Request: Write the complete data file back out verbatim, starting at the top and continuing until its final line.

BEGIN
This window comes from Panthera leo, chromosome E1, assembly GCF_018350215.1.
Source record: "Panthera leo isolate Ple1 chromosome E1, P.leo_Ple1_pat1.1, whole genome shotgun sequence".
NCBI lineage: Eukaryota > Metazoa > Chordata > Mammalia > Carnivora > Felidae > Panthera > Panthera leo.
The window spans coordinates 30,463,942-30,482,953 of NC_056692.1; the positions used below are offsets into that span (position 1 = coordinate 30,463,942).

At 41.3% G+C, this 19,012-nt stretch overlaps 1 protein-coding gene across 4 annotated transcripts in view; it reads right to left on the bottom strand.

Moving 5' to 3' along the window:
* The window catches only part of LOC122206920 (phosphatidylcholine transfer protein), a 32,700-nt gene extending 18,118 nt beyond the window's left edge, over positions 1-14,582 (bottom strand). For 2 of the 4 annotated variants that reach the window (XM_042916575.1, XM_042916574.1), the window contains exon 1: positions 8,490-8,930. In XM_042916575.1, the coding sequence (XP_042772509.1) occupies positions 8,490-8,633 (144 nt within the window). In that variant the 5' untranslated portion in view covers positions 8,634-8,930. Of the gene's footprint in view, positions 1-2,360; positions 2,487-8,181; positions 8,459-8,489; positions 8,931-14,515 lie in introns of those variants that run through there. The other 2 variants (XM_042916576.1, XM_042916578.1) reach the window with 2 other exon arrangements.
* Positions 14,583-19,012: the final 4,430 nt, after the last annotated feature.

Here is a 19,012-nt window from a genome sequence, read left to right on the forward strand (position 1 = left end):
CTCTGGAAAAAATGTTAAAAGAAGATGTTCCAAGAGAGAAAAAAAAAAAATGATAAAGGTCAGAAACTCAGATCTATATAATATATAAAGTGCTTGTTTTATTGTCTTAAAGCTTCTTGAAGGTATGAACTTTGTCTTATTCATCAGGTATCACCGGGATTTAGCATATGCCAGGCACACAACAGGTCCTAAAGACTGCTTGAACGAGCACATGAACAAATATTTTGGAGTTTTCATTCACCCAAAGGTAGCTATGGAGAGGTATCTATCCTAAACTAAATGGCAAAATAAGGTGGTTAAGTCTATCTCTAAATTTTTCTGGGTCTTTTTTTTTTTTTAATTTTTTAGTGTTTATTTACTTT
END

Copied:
This window comes from Panthera leo, chromosome E1, assembly GCF_018350215.1.
Source record: "Panthera leo isolate Ple1 chromosome E1, P.leo_Ple1_pat1.1, whole genome shotgun sequence".
NCBI lineage: Eukaryota > Metazoa > Chordata > Mammalia > Carnivora > Felidae > Panthera > Panthera leo.
The window spans coordinates 30,463,942-30,482,953 of NC_056692.1; the positions used below are offsets into that span (position 1 = coordinate 30,463,942).

At 41.3% G+C, this 19,012-nt stretch overlaps 1 protein-coding gene across 4 annotated transcripts in view; it reads right to left on the bottom strand.

Moving 5' to 3' along the window:
* The window catches only part of LOC122206920 (phosphatidylcholine transfer protein), a 32,700-nt gene extending 18,118 nt beyond the window's left edge, over positions 1-14,582 (bottom strand). For 2 of the 4 annotated variants that reach the window (XM_042916575.1, XM_042916574.1), the window contains exon 1: positions 8,490-8,930. In XM_042916575.1, the coding sequence (XP_042772509.1) occupies positions 8,490-8,633 (144 nt within the window). In that variant the 5' untranslated portion in view covers positions 8,634-8,930. Of the gene's footprint in view, positions 1-2,360; positions 2,487-8,181; positions 8,459-8,489; positions 8,931-14,515 lie in introns of those variants that run through there. The other 2 variants (XM_042916576.1, XM_042916578.1) reach the window with 2 other exon arrangements.
* Positions 14,583-19,012: the final 4,430 nt, after the last annotated feature.

Here is a 19,012-nt window from a genome sequence, read left to right on the forward strand (position 1 = left end):
CTCTGGAAAAAATGTTAAAAGAAGATGTTCCAAGAGAGAAAAAAAAAAAATGATAAAGGTCAGAAACTCAGATCTATATAATATATAAAGTGCTTGTTTTATTGTCTTAAAGCTTCTTGAAGGTATGAACTTTGTCTTATTCATCAGGTATCACCGGGATTTAGCATATGCCAGGCACACAACAGGTCCTAAAGACTGCTTGAACGAGCACATGAACAAATATTTTGGAGTTTTCATTCACCCAAAGGTAGCTATGGAGAGGTATCTATCCTAAACTAAATGGCAAAATAAGGTGGTTAAGTCTATCTCTAAATTTTTCTGGGTCTTTTTTTTTTTTTAATTTTTTAGTGTTTATTTACTTT